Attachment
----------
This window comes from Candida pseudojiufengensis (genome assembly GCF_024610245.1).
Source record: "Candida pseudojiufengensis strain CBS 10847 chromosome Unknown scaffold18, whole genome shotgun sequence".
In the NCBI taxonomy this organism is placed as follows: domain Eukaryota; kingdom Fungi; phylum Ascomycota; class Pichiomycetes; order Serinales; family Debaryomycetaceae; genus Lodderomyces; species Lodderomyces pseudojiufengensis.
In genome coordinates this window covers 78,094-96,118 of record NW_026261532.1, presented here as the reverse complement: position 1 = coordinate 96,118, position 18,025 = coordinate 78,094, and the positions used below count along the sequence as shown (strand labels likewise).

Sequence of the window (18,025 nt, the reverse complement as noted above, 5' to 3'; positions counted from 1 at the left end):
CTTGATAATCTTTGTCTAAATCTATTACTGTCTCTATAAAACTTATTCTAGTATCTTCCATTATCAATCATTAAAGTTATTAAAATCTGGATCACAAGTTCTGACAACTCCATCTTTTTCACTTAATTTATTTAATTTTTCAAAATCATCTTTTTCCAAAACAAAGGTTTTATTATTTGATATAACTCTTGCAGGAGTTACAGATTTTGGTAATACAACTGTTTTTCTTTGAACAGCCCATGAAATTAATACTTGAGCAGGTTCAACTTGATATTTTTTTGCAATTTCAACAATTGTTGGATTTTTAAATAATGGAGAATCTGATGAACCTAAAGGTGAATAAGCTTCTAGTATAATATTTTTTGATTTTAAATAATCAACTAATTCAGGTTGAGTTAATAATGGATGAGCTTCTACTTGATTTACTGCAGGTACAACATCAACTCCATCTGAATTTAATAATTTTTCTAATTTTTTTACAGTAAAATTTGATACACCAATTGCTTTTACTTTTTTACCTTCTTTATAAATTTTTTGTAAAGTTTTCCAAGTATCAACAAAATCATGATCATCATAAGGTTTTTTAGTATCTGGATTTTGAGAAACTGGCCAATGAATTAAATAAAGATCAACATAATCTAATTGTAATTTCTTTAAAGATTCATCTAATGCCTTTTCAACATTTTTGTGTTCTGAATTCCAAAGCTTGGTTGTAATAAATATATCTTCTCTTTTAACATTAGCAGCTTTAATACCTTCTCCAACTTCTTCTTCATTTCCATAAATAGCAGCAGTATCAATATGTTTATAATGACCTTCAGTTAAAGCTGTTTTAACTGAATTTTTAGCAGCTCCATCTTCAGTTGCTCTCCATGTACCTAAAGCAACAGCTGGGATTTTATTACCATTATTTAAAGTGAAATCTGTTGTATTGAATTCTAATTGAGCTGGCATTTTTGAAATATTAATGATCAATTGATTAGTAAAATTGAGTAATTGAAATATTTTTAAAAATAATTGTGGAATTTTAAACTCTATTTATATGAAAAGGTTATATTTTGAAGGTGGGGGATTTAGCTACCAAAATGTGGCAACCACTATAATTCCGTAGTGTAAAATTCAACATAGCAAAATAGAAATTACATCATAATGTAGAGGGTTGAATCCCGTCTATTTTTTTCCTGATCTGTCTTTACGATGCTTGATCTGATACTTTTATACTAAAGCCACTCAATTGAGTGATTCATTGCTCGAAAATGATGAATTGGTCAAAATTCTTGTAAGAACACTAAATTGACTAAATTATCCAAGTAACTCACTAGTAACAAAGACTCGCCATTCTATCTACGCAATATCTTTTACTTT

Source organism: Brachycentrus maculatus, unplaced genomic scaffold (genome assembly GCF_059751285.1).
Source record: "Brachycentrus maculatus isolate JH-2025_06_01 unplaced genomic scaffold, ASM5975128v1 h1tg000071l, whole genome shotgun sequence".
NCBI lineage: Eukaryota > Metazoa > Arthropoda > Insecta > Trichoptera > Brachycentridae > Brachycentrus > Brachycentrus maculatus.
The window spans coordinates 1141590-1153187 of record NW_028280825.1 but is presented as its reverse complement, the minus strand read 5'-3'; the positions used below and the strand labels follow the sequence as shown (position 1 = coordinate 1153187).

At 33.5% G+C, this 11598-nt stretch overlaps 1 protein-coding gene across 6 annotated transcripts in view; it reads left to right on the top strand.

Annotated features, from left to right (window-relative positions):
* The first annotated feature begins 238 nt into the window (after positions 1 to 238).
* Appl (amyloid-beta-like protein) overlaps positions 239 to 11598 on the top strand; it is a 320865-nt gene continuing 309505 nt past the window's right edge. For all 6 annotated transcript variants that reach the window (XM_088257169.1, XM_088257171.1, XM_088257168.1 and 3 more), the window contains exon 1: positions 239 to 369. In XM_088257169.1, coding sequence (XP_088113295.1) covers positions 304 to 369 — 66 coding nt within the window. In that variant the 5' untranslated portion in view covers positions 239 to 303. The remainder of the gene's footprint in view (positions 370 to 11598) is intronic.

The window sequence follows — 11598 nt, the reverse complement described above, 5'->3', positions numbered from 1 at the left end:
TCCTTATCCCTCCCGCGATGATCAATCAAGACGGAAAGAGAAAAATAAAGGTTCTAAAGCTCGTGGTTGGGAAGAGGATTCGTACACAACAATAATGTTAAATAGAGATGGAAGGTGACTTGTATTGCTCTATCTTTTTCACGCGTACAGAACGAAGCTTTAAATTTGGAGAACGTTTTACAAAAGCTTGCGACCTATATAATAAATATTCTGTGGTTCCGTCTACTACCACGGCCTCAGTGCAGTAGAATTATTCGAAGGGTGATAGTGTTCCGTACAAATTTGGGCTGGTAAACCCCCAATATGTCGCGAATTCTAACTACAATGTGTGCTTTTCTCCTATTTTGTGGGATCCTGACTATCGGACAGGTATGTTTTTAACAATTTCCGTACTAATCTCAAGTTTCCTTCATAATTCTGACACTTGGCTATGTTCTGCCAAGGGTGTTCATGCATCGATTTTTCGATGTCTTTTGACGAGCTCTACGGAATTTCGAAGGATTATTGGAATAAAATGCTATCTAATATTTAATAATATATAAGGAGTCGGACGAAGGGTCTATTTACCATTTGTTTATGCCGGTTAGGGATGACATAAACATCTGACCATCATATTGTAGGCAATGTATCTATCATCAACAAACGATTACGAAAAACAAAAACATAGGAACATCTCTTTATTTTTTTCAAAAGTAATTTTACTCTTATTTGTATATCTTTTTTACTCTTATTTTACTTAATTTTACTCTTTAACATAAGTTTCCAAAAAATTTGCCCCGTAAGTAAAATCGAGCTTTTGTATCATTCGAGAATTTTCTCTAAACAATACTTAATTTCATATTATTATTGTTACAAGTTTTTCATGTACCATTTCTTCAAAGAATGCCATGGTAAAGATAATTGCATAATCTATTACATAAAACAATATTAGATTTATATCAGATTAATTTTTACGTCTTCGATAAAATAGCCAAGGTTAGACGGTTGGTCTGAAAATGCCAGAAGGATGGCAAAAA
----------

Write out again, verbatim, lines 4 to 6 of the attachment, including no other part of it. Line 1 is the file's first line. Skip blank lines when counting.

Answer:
In genome coordinates this window covers 78,094-96,118 of record NW_026261532.1, presented here as the reverse complement: position 1 = coordinate 96,118, position 18,025 = coordinate 78,094, and the positions used below count along the sequence as shown (strand labels likewise).

Sequence of the window (18,025 nt, the reverse complement as noted above, 5' to 3'; positions counted from 1 at the left end):
CTTGATAATCTTTGTCTAAATCTATTACTGTCTCTATAAAACTTATTCTAGTATCTTCCATTATCAATCATTAAAGTTATTAAAATCTGGATCACAAGTTCTGACAACTCCATCTTTTTCACTTAATTTATTTAATTTTTCAAAATCATCTTTTTCCAAAACAAAGGTTTTATTATTTGATATAACTCTTGCAGGAGTTACAGATTTTGGTAATACAACTGTTTTTCTTTGAACAGCCCATGAAATTAATACTTGAGCAGGTTCAACTTGATATTTTTTTGCAATTTCAACAATTGTTGGATTTTTAAATAATGGAGAATCTGATGAACCTAAAGGTGAATAAGCTTCTAGTATAATATTTTTTGATTTTAAATAATCAACTAATTCAGGTTGAGTTAATAATGGATGAGCTTCTACTTGATTTACTGCAGGTACAACATCAACTCCATCTGAATTTAATAATTTTTCTAATTTTTTTACAGTAAAATTTGATACACCAATTGCTTTTACTTTTTTACCTTCTTTATAAATTTTTTGTAAAGTTTTCCAAGTATCAACAAAATCATGATCATCATAAGGTTTTTTAGTATCTGGATTTTGAGAAACTGGCCAATGAATTAAATAAAGATCAACATAATCTAATTGTAATTTCTTTAAAGATTCATCTAATGCCTTTTCAACATTTTTGTGTTCTGAATTCCAAAGCTTGGTTGTAATAAATATATCTTCTCTTTTAACATTAGCAGCTTTAATACCTTCTCCAACTTCTTCTTCATTTCCATAAATAGCAGCAGTATCAATATGTTTATAATGACCTTCAGTTAAAGCTGTTTTAACTGAATTTTTAGCAGCTCCATCTTCAGTTGCTCTCCATGTACCTAAAGCAACAGCTGGGATTTTATTACCATTATTTAAAGTGAAATCTGTTGTATTGAATTCTAATTGAGCTGGCATTTTTGAAATATTAATGATCAATTGATTAGTAAAATTGAGTAATTGAAATATTTTTAAAAATAATTGTGGAATTTTAAACTCTATTTATATGAAAAGGTTATATTTTGAAGGTGGGGGATTTAGCTACCAAAATGTGGCAACCACTATAATTCCGTAGTGTAAAATTCAACATAGCAAAATAGAAATTACATCATAATGTAGAGGGTTGAATCCCGTCTATTTTTTTCCTGATCTGTCTTTACGATGCTTGATCTGATACTTTTATACTAAAGCCACTCAATTGAGTGATTCATTGCTCGAAAATGATGAATTGGTCAAAATTCTTGTAAGAACACTAAATTGACTAAATTATCCAAGTAACTCACTAGTAACAAAGACTCGCCATTCTATCTACGCAATATCTTTTACTTT